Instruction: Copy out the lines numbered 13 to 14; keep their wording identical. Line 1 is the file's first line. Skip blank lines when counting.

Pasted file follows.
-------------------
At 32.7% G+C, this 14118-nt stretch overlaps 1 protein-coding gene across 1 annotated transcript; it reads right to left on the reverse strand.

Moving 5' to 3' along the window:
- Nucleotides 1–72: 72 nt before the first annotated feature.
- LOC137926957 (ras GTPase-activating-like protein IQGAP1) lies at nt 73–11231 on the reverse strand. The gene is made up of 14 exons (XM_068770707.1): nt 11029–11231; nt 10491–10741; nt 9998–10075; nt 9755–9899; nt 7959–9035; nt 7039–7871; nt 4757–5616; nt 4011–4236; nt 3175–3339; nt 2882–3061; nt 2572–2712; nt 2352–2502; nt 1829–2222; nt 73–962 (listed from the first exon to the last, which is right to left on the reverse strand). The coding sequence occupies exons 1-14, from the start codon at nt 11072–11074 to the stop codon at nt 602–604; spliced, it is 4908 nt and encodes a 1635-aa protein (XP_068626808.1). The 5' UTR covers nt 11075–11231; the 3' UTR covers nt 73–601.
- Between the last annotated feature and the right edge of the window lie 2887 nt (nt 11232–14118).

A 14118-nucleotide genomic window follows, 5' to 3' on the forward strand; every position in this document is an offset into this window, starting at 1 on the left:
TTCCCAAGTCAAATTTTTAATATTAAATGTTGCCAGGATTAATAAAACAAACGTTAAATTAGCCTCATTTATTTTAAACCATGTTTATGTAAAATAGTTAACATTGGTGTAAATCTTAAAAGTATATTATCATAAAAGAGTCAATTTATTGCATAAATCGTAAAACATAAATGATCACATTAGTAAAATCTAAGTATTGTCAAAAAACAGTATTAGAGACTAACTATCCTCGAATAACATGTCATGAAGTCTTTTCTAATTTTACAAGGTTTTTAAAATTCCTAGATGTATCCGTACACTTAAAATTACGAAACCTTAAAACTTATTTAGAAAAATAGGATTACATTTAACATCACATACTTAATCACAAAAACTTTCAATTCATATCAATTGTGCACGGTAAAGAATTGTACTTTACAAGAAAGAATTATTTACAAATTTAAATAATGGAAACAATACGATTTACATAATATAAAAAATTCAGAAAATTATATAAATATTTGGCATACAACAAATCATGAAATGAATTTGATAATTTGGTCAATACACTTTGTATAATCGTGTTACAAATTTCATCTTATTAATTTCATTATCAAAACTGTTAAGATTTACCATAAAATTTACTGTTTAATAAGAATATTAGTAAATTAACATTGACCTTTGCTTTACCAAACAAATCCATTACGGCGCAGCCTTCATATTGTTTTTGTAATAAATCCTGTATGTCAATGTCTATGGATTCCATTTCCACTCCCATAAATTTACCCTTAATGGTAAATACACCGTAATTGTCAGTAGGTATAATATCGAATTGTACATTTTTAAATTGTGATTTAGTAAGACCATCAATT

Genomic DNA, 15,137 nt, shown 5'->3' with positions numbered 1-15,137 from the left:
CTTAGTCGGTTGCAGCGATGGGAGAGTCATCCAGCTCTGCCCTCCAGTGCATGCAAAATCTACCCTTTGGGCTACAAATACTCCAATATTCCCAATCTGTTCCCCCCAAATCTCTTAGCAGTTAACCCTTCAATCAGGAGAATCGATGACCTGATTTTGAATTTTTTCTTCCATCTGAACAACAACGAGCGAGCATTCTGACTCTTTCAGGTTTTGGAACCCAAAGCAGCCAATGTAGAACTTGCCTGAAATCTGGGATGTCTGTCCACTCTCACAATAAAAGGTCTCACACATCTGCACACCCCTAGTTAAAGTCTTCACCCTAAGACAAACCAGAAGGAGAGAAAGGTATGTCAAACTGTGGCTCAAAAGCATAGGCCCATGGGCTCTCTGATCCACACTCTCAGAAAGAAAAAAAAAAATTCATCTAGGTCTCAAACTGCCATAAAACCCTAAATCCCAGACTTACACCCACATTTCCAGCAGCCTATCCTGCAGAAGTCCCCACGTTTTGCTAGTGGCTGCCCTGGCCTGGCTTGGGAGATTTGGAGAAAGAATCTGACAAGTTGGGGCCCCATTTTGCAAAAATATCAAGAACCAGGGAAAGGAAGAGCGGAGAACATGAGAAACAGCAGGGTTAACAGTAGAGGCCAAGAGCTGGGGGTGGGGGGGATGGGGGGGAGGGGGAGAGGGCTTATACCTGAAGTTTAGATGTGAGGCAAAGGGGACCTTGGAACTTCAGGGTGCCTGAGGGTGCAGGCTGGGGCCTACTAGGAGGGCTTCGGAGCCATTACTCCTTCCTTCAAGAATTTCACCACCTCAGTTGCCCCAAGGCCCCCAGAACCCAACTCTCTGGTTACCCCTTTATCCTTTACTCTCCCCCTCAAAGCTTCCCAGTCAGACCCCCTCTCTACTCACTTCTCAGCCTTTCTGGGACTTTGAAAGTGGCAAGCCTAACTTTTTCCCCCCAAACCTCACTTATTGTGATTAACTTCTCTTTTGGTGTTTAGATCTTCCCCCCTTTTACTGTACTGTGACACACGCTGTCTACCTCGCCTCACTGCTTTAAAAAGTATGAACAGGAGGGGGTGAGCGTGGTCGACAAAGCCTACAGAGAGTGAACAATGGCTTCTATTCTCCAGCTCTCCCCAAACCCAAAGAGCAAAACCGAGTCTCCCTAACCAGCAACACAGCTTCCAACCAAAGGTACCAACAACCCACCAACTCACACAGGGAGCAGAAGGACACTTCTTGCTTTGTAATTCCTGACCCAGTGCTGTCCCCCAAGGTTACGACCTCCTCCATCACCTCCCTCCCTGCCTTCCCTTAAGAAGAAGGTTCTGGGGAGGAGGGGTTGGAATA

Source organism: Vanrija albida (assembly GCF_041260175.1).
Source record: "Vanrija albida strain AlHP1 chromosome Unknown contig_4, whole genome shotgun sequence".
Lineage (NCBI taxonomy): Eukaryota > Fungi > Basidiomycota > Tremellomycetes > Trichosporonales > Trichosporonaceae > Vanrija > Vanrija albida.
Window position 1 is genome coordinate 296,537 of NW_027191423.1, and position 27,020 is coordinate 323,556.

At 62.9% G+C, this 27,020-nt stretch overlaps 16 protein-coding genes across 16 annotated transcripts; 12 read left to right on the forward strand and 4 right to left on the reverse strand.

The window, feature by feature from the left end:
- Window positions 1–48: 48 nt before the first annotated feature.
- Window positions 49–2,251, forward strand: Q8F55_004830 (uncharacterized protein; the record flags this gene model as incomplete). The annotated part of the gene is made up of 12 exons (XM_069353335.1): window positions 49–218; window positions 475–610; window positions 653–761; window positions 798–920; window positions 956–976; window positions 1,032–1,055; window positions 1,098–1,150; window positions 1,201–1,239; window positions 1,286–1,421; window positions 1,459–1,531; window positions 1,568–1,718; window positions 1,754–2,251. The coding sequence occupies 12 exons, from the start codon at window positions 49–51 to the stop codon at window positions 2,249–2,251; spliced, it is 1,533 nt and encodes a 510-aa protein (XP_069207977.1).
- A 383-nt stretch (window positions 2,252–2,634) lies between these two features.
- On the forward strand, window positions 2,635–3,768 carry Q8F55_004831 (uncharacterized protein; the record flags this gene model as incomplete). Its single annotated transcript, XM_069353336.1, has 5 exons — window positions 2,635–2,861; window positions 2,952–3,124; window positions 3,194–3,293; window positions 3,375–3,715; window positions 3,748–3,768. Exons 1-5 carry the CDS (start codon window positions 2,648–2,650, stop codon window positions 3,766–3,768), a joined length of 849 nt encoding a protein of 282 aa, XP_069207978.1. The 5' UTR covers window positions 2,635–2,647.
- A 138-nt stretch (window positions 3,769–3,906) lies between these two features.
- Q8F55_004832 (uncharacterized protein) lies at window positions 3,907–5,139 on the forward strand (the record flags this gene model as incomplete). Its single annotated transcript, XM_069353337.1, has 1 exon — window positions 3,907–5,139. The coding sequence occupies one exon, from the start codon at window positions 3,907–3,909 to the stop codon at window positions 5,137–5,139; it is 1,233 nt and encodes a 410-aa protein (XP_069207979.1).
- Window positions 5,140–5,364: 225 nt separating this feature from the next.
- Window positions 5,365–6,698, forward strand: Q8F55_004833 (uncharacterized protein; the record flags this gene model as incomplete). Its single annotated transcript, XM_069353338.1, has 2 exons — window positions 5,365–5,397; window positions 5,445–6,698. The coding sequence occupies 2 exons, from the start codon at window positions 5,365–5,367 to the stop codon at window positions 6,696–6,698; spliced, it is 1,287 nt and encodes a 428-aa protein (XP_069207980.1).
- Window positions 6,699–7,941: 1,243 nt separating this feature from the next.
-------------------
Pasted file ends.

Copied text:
Window position 1 is genome coordinate 296,537 of NW_027191423.1, and position 27,020 is coordinate 323,556.

At 62.9% G+C, this 27,020-nt stretch overlaps 16 protein-coding genes across 16 annotated transcripts; 12 read left to right on the forward strand and 4 right to left on the reverse strand.